Drury’s longhorn bee (Melissodes druriellus) is yet another player in the marvelous theater of goldenrods and asters. Females have a distinctive “banded” thorax created by a cinnamon stripe on the apical half. Look for these bees in August and September, but you’ll have to be fast to catch a good glimpse— M. druriellus moves very quickly along inflorescences.
Late-summer into fall. In Massachusetts, active in September and early October.
Widespread, but seemingly more common in forested, northern latitudes.
Size ≈ honey bee
Females are distinctive among Melissodes. Thorax appearing “banded,” with stripe of cinnamon hair on apical side separating black vertex hairs and black thorax hairs. Pale hairs extend down sides beneath wing. Diffuse (not crisp) banding on abdomen. Packed scopal hairs are usually bright yellow full of aster pollen.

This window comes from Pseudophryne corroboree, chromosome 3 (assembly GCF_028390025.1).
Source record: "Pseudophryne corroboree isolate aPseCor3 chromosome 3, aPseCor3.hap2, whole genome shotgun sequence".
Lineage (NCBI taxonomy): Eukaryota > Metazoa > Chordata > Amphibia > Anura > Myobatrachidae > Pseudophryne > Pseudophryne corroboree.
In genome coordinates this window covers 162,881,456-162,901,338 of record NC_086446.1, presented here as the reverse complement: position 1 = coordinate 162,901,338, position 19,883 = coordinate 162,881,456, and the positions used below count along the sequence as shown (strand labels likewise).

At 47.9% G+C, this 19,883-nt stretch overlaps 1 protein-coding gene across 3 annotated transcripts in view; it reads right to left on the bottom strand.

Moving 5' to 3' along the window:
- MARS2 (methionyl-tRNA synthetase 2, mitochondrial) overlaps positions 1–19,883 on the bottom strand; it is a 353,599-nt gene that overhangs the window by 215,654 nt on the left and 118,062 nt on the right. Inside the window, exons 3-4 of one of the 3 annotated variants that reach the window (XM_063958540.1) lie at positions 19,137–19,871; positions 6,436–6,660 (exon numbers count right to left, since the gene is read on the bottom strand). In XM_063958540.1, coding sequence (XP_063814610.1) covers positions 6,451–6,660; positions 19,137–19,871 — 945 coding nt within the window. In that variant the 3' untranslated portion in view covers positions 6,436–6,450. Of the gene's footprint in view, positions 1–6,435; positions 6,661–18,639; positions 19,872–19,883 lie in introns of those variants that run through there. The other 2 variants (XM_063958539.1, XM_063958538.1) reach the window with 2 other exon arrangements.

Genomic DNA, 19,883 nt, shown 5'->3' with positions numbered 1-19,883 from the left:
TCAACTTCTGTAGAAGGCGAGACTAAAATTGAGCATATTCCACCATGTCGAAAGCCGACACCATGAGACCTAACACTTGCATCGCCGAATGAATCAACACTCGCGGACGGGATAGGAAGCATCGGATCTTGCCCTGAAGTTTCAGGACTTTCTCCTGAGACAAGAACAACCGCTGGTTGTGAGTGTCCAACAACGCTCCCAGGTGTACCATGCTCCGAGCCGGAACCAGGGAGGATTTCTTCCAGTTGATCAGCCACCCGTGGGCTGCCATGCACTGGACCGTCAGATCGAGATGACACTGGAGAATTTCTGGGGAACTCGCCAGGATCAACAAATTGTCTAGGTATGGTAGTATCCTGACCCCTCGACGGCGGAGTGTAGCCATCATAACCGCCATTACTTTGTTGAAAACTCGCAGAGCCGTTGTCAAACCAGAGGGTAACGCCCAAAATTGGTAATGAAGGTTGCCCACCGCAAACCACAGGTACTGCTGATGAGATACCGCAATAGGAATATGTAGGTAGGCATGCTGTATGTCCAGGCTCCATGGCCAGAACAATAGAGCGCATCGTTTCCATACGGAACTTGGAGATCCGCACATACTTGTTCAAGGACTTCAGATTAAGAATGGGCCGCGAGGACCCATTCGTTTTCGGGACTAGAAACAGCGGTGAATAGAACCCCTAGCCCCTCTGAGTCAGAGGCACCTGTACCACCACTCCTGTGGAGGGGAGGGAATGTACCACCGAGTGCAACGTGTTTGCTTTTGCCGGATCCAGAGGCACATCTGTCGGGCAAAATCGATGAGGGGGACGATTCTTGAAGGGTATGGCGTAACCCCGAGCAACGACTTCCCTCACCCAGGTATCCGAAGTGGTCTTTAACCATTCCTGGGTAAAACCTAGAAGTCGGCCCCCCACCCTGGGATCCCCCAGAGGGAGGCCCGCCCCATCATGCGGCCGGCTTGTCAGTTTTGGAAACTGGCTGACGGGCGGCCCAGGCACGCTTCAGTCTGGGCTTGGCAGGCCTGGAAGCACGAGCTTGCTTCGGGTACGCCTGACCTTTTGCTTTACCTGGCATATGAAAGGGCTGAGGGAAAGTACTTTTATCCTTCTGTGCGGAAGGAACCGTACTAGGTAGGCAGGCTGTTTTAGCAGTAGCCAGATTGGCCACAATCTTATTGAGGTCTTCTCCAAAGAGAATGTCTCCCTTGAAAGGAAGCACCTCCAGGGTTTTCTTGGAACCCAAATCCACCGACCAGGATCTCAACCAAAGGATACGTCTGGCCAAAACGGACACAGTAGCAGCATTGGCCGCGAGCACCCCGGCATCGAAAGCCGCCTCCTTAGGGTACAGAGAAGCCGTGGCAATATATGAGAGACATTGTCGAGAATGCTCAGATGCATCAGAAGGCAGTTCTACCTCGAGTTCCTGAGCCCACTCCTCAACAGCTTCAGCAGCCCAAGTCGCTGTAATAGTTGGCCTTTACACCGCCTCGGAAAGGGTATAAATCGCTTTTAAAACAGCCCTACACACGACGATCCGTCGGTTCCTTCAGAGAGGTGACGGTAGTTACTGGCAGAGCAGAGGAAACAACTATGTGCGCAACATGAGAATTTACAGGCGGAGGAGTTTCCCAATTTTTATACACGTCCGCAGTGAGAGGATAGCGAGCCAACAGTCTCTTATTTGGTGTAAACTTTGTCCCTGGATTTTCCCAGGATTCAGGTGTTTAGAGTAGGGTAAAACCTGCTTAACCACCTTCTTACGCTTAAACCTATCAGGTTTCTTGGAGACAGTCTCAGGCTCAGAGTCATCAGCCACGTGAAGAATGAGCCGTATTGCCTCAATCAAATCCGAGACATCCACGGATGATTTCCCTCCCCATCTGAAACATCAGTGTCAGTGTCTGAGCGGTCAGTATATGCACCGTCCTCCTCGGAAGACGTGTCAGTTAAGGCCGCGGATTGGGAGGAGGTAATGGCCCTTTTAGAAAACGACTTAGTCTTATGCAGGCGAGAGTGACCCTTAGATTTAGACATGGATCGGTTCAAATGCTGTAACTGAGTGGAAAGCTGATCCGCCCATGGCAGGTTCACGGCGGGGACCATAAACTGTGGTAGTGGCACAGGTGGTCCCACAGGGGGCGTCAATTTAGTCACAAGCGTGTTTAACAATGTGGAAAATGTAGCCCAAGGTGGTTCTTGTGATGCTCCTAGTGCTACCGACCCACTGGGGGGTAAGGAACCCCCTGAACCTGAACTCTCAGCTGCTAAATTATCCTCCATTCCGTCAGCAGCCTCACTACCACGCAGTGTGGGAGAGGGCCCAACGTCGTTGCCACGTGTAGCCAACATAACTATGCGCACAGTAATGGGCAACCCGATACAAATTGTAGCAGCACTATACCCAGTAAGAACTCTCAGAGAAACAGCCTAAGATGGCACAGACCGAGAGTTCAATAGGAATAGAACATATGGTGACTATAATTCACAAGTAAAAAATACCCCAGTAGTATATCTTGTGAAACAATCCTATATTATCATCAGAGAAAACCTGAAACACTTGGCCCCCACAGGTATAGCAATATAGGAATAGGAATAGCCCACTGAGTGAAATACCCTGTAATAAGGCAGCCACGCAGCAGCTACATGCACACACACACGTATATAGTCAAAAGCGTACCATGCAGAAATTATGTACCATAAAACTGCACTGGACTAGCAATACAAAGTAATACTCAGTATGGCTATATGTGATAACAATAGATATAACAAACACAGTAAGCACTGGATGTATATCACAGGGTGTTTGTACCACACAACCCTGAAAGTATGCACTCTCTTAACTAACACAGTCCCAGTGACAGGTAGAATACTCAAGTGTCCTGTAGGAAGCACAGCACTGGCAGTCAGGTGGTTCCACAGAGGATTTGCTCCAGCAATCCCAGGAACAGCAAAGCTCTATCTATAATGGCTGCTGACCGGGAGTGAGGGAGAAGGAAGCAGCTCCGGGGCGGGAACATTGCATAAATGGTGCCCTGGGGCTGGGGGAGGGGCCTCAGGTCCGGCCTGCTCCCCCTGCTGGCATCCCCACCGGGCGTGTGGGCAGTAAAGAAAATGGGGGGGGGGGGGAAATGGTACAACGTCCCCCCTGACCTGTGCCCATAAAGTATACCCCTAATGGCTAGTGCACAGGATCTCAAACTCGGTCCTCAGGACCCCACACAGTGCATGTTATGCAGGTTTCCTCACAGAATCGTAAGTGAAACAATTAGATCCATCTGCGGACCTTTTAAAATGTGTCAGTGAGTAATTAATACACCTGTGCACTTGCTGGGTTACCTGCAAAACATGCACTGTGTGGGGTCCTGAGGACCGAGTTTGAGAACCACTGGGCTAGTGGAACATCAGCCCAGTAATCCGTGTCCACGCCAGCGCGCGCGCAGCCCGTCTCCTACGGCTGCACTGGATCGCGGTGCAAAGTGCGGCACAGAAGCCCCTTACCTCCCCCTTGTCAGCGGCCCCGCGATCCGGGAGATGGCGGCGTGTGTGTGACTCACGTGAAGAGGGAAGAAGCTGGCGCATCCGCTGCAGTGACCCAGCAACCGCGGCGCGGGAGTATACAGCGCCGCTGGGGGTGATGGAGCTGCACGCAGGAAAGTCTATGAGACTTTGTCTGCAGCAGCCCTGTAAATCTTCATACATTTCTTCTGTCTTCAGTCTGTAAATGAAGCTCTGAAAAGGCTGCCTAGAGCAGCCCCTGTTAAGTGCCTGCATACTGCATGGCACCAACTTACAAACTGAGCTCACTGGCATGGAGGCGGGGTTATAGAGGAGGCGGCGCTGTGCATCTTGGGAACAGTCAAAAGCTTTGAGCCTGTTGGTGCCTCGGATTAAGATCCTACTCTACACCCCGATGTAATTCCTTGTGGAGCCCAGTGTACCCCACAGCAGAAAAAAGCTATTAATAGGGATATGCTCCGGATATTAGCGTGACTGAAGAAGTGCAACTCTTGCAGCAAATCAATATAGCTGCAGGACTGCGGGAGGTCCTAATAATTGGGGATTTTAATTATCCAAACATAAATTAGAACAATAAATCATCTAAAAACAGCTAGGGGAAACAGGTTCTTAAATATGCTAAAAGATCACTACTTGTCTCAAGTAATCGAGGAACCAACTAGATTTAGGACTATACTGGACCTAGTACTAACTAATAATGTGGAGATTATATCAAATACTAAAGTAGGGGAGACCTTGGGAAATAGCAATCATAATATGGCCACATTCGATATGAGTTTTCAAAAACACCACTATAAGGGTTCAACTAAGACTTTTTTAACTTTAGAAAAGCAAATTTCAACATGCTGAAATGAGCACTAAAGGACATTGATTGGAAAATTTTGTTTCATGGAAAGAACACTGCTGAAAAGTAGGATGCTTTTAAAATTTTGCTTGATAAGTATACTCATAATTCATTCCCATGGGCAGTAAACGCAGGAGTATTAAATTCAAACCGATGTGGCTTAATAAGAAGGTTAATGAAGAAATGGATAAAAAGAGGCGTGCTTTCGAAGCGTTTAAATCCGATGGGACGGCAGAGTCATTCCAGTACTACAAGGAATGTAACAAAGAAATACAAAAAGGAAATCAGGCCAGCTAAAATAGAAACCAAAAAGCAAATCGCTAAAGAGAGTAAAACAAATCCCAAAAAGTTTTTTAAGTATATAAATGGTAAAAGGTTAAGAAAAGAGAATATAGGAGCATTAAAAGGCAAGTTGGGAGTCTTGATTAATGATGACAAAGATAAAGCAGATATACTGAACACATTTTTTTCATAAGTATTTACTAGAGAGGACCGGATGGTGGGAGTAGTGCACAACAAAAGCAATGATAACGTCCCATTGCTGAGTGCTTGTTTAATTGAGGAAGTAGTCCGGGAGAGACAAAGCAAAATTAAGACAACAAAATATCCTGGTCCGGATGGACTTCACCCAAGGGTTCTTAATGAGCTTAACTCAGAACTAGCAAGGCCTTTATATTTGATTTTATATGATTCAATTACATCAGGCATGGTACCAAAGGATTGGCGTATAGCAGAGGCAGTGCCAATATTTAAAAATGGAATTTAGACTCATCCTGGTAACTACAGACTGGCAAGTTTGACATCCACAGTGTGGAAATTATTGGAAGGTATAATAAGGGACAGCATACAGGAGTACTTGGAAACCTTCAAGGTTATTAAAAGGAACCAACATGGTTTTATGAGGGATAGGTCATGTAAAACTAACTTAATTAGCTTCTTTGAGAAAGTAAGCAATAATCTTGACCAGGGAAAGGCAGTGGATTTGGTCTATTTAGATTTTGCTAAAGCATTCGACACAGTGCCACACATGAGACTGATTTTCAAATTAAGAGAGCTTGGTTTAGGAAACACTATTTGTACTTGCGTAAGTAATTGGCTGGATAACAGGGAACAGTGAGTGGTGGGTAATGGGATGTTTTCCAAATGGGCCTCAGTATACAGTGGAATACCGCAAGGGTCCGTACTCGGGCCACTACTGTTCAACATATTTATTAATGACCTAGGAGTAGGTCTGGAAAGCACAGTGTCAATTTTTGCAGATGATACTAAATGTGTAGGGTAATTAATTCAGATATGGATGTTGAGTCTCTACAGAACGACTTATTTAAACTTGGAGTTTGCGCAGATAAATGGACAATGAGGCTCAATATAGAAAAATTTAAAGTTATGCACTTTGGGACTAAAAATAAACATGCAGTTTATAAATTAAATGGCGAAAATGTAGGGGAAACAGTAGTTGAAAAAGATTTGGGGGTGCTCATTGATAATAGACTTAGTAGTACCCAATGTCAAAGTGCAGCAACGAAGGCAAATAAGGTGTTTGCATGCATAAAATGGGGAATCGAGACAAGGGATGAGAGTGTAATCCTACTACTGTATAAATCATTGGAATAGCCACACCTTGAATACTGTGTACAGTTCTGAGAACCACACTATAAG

Males are trickier to identify in the field, but have bicolored antennae, a yellow clypeus and very pale thorax hairs. Their hairs on thorax and abdomen are variable in length, with some very long hairs, giving them a messy and ratty appearance.
Often the only Melissodes at a site based on phenology.
M. illatus is active at a similar time, but has a range restricted to more northerly latitudes, and lacks cinnamon hairs on apical side of thorax.
Ground-nesting and solitary, sometimes aggregated. Females plug nest entrances upon departure.
Asteraceae, found on goldenrods (Solidago spp.), wood asters (Symphyotrichum spp., Eurybia spp.), and flat-topped white aster (Doellingeria umbellata)
Triepeolus pectoralis is suspected of being a cleptoparasite.
Page last updated:
February 22, 2023